Ray Palmer has appeared in over a thousand comic books, with better than seventy-five bearing his name in the title, and he got two more bullet points than the Walker Gabriel Chronos. Little things like his Golden Age predecessor, his entire supporting cast/rogues gallery (including the original Chronos) and his marriage/divorce don't rate mention, but I'm so glad to know when that crossover that re-integrated Supermans Red & Blue took place. The Atom's history as presented here is as a footnote in other titles, most published Post-Crisis. Years ago, I tried to create a cross-referenced database of all these timelines, but the folly was staring me right in the face. A DC Comics so enamored with an insignificant moment in their history as the 1998 Chronos series could and would inevitably drop another hard reboot that rendered virtually everything I just typed entirely moot. That deep investment I talked about earlier? Gone. Never to return. But hey, here are some nice pin-ups; The Atom's written by Matt Brady with art by Georges Jeanty and Jason Martin, while Chronos's was written by John Francis Moore with art by Paul Guinan & Steve Leialoha.

Second Third Secret History of the DC Universe

Tuesday, June 19, 2012

Action Comics #7 (May, 2012)

The island of New Troy, "the heart of Metropolis," suddenly vanished from the Earth. Superman and Steel were on the case, as surrounding areas of the city physically fell apart from the absence. New Troy had been taken by Brainiac and bottled up on the evil alien computer's spaceship. The citizens trapped within fought off insect-like robots sent in by Brainiac, and pondered their fate. Lex Luthor surmised, "Teleportion technology, advanced cybernetics. The Hob's River Bridge has been severed by a wall of glass. They've abducted seven million people simultaneously... The words 'dwarf star lensing' were used. Our world's only known application of this phrase occurs in certain 'private' e-mails and files of Professor Raymond Palmer of Ivy University, Connecticut. Oh, this can't be possible-- We've been miniaturized..."

"Doomsday Decision" was by Grant Morrison, Rags Morales and Rick Bryant. You can read more about it here.

New 52's Day

Friday, June 15, 2012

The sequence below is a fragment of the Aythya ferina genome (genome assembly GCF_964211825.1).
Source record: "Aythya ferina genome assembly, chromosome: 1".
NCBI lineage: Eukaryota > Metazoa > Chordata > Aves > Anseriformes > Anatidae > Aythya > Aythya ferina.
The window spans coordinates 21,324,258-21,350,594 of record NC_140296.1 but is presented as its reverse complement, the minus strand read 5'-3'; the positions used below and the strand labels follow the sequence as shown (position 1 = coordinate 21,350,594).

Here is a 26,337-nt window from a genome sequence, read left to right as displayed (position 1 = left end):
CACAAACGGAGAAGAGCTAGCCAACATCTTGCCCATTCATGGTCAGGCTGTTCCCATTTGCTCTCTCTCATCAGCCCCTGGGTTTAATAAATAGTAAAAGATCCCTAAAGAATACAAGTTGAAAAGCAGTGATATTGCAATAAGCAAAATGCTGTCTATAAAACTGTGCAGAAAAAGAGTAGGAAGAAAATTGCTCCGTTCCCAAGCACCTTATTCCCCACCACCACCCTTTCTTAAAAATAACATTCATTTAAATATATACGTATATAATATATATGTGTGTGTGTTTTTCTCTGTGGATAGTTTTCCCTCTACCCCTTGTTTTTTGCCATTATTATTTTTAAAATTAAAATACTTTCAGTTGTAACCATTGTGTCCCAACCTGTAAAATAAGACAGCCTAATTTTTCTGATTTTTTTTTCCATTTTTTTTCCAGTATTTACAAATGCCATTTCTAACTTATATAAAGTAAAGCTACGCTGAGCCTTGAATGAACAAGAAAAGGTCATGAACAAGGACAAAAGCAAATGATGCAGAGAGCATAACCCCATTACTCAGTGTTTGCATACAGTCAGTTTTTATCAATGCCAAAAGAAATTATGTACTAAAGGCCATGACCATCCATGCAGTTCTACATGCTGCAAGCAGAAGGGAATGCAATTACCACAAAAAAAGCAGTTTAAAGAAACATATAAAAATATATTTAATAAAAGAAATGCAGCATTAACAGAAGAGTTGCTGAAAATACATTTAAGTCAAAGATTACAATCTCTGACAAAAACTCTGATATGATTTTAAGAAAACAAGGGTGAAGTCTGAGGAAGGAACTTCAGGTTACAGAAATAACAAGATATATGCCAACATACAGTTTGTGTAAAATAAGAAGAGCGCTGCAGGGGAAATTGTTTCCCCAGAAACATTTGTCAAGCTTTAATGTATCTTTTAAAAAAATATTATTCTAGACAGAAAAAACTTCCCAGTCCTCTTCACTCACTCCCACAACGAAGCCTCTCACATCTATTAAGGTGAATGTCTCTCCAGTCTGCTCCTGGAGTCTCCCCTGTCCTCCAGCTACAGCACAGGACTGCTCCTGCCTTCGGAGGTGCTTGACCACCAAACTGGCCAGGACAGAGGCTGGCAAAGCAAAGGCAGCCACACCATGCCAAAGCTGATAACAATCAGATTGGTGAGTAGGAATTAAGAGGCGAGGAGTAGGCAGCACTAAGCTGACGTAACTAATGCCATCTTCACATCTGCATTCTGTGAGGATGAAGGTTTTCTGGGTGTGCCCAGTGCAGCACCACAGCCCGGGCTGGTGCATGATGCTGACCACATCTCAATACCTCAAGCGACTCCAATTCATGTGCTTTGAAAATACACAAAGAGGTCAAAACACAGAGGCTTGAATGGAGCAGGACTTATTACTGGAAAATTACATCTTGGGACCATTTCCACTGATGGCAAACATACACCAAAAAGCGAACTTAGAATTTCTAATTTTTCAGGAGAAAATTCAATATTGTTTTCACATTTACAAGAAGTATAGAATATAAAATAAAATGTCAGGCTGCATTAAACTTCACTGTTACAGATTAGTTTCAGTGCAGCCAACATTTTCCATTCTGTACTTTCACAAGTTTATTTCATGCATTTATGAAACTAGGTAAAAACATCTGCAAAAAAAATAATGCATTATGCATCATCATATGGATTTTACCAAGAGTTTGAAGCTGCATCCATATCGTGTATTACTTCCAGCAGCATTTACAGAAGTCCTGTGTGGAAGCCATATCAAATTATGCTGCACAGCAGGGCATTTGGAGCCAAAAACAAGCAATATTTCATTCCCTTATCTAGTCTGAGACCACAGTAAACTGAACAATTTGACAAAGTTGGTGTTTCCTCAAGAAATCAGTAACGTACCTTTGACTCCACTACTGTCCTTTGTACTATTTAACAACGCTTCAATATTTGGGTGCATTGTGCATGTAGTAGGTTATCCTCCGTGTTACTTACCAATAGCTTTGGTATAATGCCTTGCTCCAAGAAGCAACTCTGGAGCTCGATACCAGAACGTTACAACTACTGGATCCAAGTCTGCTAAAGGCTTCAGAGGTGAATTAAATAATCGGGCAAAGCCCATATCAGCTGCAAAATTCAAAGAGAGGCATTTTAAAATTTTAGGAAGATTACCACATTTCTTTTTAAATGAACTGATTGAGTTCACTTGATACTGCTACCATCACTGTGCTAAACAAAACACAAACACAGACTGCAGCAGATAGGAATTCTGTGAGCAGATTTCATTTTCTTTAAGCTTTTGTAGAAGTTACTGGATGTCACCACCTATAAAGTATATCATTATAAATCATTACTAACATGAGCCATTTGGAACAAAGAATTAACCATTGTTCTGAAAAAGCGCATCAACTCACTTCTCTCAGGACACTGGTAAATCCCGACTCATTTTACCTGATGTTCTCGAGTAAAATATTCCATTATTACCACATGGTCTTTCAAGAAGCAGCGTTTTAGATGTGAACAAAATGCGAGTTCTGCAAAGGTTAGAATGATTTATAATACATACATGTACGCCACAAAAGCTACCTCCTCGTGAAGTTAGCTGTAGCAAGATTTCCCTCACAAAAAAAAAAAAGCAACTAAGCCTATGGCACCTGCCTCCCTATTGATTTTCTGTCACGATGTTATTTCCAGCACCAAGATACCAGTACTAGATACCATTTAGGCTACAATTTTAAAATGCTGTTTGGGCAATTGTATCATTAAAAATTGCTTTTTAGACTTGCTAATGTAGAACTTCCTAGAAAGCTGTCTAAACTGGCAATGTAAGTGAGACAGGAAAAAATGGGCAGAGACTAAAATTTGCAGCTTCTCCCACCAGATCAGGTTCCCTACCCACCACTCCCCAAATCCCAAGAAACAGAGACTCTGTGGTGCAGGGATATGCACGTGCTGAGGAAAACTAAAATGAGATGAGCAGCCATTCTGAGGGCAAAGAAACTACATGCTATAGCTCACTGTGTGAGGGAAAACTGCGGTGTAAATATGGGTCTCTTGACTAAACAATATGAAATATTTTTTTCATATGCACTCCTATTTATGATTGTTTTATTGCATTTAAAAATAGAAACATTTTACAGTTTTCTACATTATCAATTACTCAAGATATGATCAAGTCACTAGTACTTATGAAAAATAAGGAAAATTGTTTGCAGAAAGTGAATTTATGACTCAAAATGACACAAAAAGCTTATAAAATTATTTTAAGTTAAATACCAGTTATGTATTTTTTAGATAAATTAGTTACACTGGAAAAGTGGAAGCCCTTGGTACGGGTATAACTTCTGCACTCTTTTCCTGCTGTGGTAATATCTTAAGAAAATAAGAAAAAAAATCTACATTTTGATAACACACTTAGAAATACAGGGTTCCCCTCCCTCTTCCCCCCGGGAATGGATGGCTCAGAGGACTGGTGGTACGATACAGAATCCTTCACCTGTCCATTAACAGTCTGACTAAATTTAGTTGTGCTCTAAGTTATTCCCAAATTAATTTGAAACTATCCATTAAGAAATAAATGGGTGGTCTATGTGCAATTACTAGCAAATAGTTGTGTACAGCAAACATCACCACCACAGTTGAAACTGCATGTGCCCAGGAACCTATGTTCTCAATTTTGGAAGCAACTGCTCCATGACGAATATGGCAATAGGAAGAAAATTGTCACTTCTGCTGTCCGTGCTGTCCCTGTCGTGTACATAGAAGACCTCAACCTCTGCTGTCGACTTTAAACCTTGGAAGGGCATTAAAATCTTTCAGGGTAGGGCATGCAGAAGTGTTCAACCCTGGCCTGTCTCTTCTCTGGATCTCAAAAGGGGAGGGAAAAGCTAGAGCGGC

2010-2011 The Justice League of America 100 Project charity art by Matt Wagner

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In late 2000, a consortium of comic publishers came up with the idea to create a financial safety net for comic creators, much in the same fashion that exists in almost any other trade from plumbing to pottery. By March of 2001, the federal government approved The Hero Initiative as a publicly supported not-for-profit corporation under section 501 (c) (3).

Since its inception, The Hero Initiative (Formerly known as A.C.T.O.R., A Commitment To Our Roots) has had the good fortune to grant over $400,000 to the comic book veterans who have paved the way for those in the industry today.

The Hero Initiative is the first-ever federally chartered not-for-profit corporation dedicated strictly to helping comic book creators in need. Hero creates a financial safety net for yesterdays' creators who may need emergency medical aid, financial support for essentials of life, and an avenue back into paying work. It's a chance for all of us to give back something to the people who have given us so much enjoyment.


Please enjoy this gallery of ALL 104 original Justice League of America #50 Hero Initiative covers!

Hardcover and softcover versions of a book collecting all the covers will be available in December, 2011. AND all the originals will be auctioned off according to the following schedule:

• December 3, 2011, Meltdown Comics, Los Angeles, CA: Display of all 104 covers and auction of first one-third
• Jan. 20-22, 2012, Tate's Comics, Lauderhill, FL (Miami/Ft. Lauderdale area): Display of remaining covers and auction of second one-third.
• Feb. 17-19, 2012: Orlando MegaCon, Orlando, FL: Display and auction of final one-third.

All covers will be sold via LIVE AUCTION on-site at the venues above. If you cannot attend but wish to bid, proxy bidding is available.
Contact Joe Davidson at:
Deadlines for each grouping are below, and each cover carries a minimum bid of $100.

Special thanks to Firestorm Fan for the notice!

Tuesday, June 12, 2012